Differences Between Men's & Women's Golf Clubs

By Mike Camunas

Like many sports, golf has equipment for both men and women. Although all manner of equipment for every type of golfer--including male or female-- is available, there are slight differences in each line of clubs. Clubs also can be specifically designed for individual golfers. Differences do exist, however, between clubs for men and women.


Most major golf club brands carry a women's line of clubs. They offer the same clubs--drivers, woods, irons, hybrid, wedges, putters--but women's clubs are shorter, lighter and have more flexible shafts. Women's irons are usually graphite, while men's clubs can be either graphite or steel. In addition, women's irons have more flex, shorter staffs, slightly heavier heads and are of overall lighter weight. In addition, most women's clubs are about one inch shorter per club and have higher loft heads and include shorter and thinner grips than men's.


Women's drivers usually have a 12- to 13-degree loft, compared to men's drivers with lofts of 9 to 11 degrees and woods with higher degrees of loft. Women's woods are also usually available in higher numbers (2-13), while men's woods generally range from 2-9.


Every golf brand that carries women's clubs tends to offer cosmetic differences, such as grip colors. Most women's clubs will look exactly like men's clubs, especially in head shape and the golf brand name tag. However, women's clubs sometimes come in different colors.


Women do not have to play with women's clubs and men do not have to play with men's clubs. There are many golfers all over the world who use the opposite sex club, especially women. Many women, because of comfort, will use a men's driver, irons or even putters, and occasionally men will use ladies flex shafts because of their slow swing speed. No one should be forced to use a line of clubs with which they are not comfortable.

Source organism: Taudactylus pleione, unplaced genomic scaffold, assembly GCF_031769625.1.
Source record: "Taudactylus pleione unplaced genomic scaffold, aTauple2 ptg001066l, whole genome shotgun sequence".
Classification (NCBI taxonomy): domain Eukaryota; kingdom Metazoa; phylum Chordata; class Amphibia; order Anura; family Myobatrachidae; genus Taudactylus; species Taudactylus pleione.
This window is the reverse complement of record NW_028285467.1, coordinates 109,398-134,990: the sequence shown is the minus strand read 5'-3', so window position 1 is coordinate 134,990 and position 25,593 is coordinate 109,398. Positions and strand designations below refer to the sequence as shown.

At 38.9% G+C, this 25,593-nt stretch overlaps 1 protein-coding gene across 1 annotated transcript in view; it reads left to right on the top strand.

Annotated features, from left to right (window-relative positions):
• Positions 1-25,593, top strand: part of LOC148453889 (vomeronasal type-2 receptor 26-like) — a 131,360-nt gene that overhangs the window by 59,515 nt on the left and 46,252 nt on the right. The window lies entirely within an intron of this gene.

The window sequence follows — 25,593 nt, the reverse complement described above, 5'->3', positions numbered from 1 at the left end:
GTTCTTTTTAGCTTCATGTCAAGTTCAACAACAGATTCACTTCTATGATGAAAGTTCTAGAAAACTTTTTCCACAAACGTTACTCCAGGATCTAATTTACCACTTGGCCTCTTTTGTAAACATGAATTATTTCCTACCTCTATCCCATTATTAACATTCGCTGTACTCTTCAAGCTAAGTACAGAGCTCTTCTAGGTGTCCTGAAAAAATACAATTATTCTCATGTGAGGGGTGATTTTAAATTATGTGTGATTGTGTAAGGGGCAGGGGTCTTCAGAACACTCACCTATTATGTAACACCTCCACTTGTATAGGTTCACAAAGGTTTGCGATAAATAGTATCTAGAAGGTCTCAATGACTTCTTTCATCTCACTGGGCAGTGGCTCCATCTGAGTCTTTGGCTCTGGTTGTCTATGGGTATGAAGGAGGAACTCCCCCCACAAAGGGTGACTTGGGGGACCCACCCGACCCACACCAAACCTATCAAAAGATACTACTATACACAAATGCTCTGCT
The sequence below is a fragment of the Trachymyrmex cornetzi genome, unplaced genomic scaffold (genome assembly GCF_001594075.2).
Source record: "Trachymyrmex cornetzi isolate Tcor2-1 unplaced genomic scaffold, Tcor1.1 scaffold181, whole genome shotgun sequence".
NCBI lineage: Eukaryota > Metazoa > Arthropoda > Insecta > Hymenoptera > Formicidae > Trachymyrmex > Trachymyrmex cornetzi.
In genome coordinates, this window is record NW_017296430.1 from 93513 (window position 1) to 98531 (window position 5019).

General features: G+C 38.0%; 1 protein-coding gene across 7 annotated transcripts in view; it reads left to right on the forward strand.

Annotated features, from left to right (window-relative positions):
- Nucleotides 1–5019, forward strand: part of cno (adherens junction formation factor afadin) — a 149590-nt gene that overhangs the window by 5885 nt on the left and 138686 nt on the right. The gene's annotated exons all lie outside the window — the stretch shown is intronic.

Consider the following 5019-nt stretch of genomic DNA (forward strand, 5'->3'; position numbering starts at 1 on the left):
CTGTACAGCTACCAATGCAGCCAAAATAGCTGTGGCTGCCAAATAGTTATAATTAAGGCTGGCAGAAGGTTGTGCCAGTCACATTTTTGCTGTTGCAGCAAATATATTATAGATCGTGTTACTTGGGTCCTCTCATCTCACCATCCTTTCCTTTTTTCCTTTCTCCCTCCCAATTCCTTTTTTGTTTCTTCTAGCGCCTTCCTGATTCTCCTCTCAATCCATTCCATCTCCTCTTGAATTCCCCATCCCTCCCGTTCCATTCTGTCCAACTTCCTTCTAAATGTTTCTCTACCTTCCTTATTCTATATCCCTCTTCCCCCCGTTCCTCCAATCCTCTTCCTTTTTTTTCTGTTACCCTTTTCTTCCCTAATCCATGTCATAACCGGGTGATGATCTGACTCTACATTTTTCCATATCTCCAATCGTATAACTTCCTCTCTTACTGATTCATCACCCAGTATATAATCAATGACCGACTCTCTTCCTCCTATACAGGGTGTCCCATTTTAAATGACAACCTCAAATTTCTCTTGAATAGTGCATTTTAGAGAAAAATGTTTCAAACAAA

Golfers should consider having clubs measured and built specifically to their swing speed, plane and range. Many golf shops and pro shops can custom-build clubs, offering a better match for your game than what some off-the-shelf brands might offer.

About The Author

Mike Camunas is also reporter for the St. Petersburg Times, covering local golf in the Tampa Bay area, from events to golfers hitting hole in ones, to even covering the professional events that hit town. He has been playing golf for about 11 years and has not seen his handicap lower. Maybe one day, but he'll stick to his day job for now.


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